It is known that ultraviolet radiation is one of the most important risk factors contributing to non-melanoma and melanoma skin cancers. Athletes playing outdoor sports are exposed to a comparatively high amount of UV because of training and competition outdoors and thus athletes have an increased risk for cutaneous melanoma and other skin cancers.
A study has found that one in seven UK cricket players was urgently requested to see a specialist after discovering worrying moles during check-ups. For that reason the Professional Cricketer’s Association has organised screenings for all its members at dermatology specialists and already 15% of the male players were found to be in need of further investigation.
Health experts are now warning the population, and especially men, to remember the dangers of the sun, because Cancer Research UK figures have shown a remarkable increase in the skin cancer mortality rate among men. In the late seventies fewer than 400 (1.5 per 100,000) men died from malignant melanoma, but 30 years later the death rate has doubled to more than 1,100 (3.1 per 100,000). The malignant melanoma death rate among women has slowly increased from 1.5 per 100,000 to 2.2 per 100,000.
The death rate from melanoma among men over 65 has risen sharply from 4.5 per 100,000 to 15.2 per 100,000 and especially in comparison to the death rate among women over 65 from 3.0 per 100,000 to 10.3 per 100,000 over the past three decades.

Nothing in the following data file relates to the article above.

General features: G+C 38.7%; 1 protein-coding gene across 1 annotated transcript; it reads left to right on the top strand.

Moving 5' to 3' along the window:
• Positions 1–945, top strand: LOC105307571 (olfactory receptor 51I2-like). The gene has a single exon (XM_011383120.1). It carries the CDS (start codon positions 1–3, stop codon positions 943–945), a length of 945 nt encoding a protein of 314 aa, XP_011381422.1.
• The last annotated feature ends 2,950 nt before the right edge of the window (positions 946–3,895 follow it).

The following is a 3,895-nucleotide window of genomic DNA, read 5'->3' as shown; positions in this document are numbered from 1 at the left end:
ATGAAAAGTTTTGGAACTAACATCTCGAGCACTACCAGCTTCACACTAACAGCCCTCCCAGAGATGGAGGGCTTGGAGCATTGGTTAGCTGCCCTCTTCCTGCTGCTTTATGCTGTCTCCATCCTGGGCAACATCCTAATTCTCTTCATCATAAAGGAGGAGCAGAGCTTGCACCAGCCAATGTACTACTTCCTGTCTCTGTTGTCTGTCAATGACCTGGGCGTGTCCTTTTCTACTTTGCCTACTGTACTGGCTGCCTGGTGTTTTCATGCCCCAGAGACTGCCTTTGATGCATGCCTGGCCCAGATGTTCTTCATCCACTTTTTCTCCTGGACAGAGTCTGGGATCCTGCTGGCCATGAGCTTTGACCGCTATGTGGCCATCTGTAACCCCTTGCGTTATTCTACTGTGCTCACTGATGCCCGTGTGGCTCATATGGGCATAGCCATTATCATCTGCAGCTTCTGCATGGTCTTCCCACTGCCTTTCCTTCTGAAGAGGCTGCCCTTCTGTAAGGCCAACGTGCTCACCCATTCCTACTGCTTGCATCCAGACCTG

Since the seventies the incidence rates of melanoma in the UK have risen significantly among both sexes, but even though more women are diagnosed with malignant melanoma more men die from it. (5,697 women diagnosed compared to 4,975 men in 2007). Research has shown that, when diagnosed early melanoma can be successfully treated.
The dissimilarity of death rates suggest that men are either not aware of the skin cancer symptoms or are ignoring them, and athletes frequently seem to know little about the risks of sun exposure. Also many men are depending on others like partners and mothers to remind them to use sunscreen, says Cancer Research UK. Protective measures, like avoiding training with considerable sun exposure, wearing protective clothing and applying sunscreen need to be promoted by outdoor sports communities.
“The rise in skin cancer deaths among men is worrying and highlights how important it is for everyone to protect themselves from overexposure to the sun. Seeing many people with sunburn from the sunny weather is a reminder of how easy it is to damage your skin,” says Britain’s care services minister Paul Burstow.
“We should all keep a careful eye on our skin. Shrugging off any changes in a mole’s appearance could put your life at risk. Always see your GP as soon as possible if you have concerns. When skin cancer is caught early treatment is more likely to be successful, and fast action could stop the significant rise we’ve seen in the number of deaths.”